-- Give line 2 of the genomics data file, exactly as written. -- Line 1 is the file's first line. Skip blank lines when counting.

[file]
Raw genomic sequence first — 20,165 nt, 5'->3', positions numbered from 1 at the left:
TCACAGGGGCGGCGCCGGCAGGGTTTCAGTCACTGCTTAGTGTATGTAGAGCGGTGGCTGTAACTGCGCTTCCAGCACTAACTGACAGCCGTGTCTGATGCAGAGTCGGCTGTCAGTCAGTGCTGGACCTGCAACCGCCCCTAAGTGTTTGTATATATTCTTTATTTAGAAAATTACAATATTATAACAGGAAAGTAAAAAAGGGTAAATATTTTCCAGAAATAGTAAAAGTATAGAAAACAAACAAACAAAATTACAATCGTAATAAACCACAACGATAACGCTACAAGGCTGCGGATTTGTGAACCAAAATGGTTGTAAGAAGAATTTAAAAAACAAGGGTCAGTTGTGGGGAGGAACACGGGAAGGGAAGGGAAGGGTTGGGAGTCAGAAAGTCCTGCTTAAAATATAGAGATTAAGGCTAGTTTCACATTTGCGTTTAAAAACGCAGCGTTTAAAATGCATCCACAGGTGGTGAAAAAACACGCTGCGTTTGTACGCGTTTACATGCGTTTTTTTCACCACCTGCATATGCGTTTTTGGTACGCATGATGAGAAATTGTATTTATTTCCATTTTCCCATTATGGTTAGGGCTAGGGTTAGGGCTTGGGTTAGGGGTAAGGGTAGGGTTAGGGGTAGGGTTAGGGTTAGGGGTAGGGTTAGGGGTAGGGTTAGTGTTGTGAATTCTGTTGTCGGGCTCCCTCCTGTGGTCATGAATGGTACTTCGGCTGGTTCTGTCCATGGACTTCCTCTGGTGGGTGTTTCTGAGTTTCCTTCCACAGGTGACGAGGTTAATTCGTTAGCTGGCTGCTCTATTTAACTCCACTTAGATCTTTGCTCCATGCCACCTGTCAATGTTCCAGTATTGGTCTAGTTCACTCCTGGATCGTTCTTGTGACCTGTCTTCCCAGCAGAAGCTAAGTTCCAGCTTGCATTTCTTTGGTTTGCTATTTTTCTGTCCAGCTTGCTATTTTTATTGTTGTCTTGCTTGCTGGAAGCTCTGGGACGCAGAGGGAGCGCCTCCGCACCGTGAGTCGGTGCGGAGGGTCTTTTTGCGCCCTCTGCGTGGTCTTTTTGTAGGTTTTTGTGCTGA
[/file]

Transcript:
TCACAGGGGCGGCGCCGGCAGGGTTTCAGTCACTGCTTAGTGTATGTAGAGCGGTGGCTGTAACTGCGCTTCCAGCACTAACTGACAGCCGTGTCTGATGCAGAGTCGGCTGTCAGTCAGTGCTGGACCTGCAACCGCCCCTAAGTGTTTGTATATATTCTTTATTTAGAAAATTACAATATTATAACAGGAAAGTAAAAAAGGGTAAATATTTTCCAGAAATAGTAAAAGTATAGAAAACAAACAAACAAAATTACAATCGTAATAAACCACAACGATAACGCTACAAGGCTGCGGATTTGTGAACCAAAATGGTTGTAAGAAGAATTTAAAAAACAAGGGTCAGTTGTGGGGAGGAACACGGGAAGGGAAGGGAAGGGTTGGGAGTCAGAAAGTCCTGCTTAAAATATAGAGATTAAGGCTAGTTTCACATTTGCGTTTAAAAACGCAGCGTTTAAAATGCATCCACAGGTGGTGAAAAAACACGCTGCGTTTGTACGCGTTTACATGCGTTTTTTTCACCACCTGCATATGCGTTTTTGGTACGCATGATGAGAAATTGTATTTATTTCCATTTTCCCATTATGGTTAGGGCTAGGGTTAGGGCTTGGGTTAGGGGTAAGGGTAGGGTTAGGGGTAGGGTTAGGGTTAGGGGTAGGGTTAGGGGTAGGGTTAGTGTTGTGAATTCTGTTGTCGGGCTCCCTCCTGTGGTCATGAATGGTACTTCGGCTGGTTCTGTCCATGGACTTCCTCTGGTGGGTGTTTCTGAGTTTCCTTCCACAGGTGACGAGGTTAATTCGTTAGCTGGCTGCTCTATTTAACTCCACTTAGATCTTTGCTCCATGCCACCTGTCAATGTTCCAGTATTGGTCTAGTTCACTCCTGGATCGTTCTTGTGACCTGTCTTCCCAGCAGAAGCTAAGTTCCAGCTTGCATTTCTTTGGTTTGCTATTTTTCTGTCCAGCTTGCTATTTTTATTGTTGTCTTGCTTGCTGGAAGCTCTGGGACGCAGAGGGAGCGCCTCCGCACCGTGAGTCGGTGCGGAGGGTCTTTTTGCGCCCTCTGCGTGGTCTTTTTGTAGGTTTTTGTGCTGA